Friday 2 December 2016

European Parliament approves rules to end roaming charges within EU

Published 27/10/2015 | 15:33

Some border mobile phone users in Northern Ireland have paid around 300 pounds in additional roaming charges a year
Some border mobile phone users in Northern Ireland have paid around 300 pounds in additional roaming charges a year

The European Parliament has formally approved rules that will bring to an end the varied and confusing mobile roaming charges within the EU.

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For years, mobile phone customers have returned from holiday only to find they have been hit with hefty bills for using their mobile devices while abroad.

These charges were particularly heavy for those using a lot of data, for example downloading a movie for their child to watch.

There have long been talks about scrapping the charges, but today the European Parliament formally approved the rules.

So the charges are now a thing of the past?

No, they are being gradually phased out. From next April, the amount operators can pile on top of your standard charge will be capped.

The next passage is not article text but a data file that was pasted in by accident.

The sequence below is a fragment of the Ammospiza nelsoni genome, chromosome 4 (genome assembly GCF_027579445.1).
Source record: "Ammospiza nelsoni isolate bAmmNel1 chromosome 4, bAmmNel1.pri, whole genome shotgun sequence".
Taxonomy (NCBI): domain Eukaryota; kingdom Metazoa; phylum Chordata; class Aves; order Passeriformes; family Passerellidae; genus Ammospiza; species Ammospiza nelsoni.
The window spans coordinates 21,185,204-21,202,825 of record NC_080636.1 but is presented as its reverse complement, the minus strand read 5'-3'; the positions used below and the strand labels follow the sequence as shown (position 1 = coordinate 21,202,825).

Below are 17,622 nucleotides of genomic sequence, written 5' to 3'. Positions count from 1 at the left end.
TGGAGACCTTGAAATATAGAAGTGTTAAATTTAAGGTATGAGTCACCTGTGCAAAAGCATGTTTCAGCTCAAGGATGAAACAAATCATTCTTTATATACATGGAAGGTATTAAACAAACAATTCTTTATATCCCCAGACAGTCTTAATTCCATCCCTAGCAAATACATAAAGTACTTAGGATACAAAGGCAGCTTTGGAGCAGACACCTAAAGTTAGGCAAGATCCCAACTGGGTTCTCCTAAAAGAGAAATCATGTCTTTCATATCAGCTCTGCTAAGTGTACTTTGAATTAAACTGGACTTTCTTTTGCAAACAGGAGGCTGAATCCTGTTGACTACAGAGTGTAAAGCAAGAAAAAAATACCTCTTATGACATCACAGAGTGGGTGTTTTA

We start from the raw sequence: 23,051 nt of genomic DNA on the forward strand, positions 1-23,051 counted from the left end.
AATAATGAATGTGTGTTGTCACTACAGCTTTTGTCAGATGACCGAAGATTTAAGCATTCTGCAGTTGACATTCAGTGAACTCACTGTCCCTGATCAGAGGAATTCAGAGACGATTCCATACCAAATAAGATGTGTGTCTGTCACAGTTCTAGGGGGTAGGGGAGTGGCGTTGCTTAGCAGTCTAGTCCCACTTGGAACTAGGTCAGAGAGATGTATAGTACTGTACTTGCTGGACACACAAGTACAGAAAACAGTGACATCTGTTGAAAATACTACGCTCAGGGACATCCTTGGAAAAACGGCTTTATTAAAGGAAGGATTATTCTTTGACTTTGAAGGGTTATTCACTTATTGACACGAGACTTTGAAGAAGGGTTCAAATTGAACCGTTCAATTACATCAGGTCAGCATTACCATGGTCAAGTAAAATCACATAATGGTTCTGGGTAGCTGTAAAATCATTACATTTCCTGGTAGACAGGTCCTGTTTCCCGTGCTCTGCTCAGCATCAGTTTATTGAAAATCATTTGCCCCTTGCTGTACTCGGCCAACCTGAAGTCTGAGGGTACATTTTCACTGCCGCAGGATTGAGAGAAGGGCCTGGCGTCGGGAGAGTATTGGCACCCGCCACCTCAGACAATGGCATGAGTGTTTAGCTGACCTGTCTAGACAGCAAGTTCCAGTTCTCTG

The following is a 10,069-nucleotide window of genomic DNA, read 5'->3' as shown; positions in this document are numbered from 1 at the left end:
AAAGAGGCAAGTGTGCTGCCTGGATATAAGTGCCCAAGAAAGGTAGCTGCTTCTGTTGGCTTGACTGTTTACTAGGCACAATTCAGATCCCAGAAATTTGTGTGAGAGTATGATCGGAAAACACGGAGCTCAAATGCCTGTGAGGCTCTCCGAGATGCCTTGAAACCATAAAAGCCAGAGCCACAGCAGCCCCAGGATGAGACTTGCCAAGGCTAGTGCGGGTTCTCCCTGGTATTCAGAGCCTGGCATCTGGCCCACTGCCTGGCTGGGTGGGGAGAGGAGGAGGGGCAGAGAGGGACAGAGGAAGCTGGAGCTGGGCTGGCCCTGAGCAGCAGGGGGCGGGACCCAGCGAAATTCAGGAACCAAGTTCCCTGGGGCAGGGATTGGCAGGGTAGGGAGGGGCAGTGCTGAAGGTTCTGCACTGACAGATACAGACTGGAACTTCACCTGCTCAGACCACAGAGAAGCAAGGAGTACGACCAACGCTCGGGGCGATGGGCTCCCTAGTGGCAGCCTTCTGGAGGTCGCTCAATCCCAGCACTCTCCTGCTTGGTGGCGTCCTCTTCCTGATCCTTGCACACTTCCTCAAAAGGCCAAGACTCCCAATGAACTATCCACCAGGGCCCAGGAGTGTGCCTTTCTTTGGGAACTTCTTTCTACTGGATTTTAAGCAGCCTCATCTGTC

This will be set at a maximum of 0.05 euro (3p) per minute of call made, 0.02 euro (1p) per text sent, and 0.05 euro (3p) per MB of data, excluding VAT.

In June 15 2017 the charges will be scrapped across the EU, and you will be charged the same to make calls, send text messages and use data as if you were at home.

Why not scrap the charges now?

Network operators have insisted they need time to prepare the market for the changes.

Any other downsides?

Roaming charges were - and are - a fairly big earner for operators. Some critics have suggested they will simply start hiking up other call charges to make up for this loss.

Consumers have been advised to keep a close eye on their monthly bills as the 2017 deadline nears.

What else was announced today?

Along with the roadmap for scrapping roaming charges, new net neutrality rules mean users across the EU will be free to access the content of their choice and will no longer be unfairly blocked or slowed down.

This means access to a start-up's website will not be unfairly slowed down to make way for bigger companies, the EC said.

No service will be hampered because it does not pay an additional fee to internet service providers.

Press Association

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